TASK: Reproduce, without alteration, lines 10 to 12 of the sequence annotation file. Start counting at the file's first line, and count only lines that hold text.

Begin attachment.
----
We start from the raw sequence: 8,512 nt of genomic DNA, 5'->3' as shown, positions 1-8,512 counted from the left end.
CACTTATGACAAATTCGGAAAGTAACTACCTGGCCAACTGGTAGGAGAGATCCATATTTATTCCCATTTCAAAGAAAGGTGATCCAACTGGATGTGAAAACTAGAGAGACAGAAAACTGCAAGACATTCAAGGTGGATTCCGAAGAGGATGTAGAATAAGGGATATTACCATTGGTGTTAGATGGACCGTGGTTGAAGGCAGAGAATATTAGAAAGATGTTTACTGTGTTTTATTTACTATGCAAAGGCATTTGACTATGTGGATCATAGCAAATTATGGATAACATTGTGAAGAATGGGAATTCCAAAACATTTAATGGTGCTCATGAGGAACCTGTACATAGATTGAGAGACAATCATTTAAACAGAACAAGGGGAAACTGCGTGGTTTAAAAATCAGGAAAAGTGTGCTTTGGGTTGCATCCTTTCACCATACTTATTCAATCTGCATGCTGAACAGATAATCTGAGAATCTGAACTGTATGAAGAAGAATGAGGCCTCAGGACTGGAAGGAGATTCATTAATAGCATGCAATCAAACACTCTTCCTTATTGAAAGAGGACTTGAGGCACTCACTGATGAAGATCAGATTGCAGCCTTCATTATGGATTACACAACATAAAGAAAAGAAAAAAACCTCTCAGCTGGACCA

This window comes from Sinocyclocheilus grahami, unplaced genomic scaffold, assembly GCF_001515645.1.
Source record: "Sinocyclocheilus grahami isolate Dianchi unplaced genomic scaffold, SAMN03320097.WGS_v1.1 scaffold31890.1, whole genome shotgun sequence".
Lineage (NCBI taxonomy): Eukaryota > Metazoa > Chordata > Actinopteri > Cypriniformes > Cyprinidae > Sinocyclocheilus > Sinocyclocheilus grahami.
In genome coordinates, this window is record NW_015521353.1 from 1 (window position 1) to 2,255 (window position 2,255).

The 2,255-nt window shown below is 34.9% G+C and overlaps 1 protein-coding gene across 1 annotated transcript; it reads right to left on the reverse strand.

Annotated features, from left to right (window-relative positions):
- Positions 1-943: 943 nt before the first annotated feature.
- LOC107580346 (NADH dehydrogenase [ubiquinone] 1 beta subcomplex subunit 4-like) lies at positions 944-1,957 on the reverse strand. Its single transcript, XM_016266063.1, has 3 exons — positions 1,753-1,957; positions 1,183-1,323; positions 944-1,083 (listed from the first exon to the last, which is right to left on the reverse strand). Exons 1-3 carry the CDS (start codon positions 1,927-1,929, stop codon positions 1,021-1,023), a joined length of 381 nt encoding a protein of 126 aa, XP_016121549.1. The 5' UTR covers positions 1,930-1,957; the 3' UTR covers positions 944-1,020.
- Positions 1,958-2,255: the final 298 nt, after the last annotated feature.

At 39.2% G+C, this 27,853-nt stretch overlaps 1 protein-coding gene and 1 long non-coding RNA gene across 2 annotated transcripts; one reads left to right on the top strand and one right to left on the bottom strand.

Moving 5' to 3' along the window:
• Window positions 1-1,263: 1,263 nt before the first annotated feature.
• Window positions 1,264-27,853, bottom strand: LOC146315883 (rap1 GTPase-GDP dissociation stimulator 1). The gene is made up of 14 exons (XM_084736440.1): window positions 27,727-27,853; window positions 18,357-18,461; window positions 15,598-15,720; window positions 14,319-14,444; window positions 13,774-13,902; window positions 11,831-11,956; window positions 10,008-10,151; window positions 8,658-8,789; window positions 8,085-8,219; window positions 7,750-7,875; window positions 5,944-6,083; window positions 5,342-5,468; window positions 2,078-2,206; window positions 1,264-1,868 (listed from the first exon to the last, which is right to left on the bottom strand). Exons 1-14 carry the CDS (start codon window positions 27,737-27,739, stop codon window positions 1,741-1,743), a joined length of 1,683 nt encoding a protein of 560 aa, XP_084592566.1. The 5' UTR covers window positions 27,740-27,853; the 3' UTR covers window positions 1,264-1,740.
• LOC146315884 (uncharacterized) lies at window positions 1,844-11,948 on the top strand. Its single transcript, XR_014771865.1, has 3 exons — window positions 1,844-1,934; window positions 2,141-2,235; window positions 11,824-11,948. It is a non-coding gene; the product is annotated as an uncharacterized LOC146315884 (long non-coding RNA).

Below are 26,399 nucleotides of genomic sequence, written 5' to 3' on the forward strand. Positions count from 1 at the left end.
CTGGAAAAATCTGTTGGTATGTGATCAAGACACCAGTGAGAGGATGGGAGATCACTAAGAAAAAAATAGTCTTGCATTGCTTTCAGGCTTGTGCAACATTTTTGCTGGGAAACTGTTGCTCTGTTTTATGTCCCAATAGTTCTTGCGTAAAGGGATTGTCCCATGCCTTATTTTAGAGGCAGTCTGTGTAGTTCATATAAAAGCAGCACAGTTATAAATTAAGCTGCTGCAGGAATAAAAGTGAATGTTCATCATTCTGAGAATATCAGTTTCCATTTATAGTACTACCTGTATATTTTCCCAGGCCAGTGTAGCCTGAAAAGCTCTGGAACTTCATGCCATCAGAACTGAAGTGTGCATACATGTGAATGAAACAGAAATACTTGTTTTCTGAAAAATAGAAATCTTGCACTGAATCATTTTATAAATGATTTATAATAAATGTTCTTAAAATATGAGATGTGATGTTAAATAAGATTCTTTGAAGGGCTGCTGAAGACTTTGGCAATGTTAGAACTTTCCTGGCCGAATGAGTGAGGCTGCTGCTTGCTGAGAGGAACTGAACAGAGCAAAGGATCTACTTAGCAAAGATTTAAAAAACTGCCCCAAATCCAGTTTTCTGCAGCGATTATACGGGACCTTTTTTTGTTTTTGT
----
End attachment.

- LOC107580346 (NADH dehydrogenase [ubiquinone] 1 beta subcomplex subunit 4-like) lies at positions 944-1,957 on the reverse strand. Its single transcript, XM_016266063.1, has 3 exons — positions 1,753-1,957; positions 1,183-1,323; positions 944-1,083 (listed from the first exon to the last, which is right to left on the reverse strand). Exons 1-3 carry the CDS (start codon positions 1,927-1,929, stop codon positions 1,021-1,023), a joined length of 381 nt encoding a protein of 126 aa, XP_016121549.1. The 5' UTR covers positions 1,930-1,957; the 3' UTR covers positions 944-1,020.
- Positions 1,958-2,255: the final 298 nt, after the last annotated feature.

At 39.2% G+C, this 27,853-nt stretch overlaps 1 protein-coding gene and 1 long non-coding RNA gene across 2 annotated transcripts; one reads left to right on the top strand and one right to left on the bottom strand.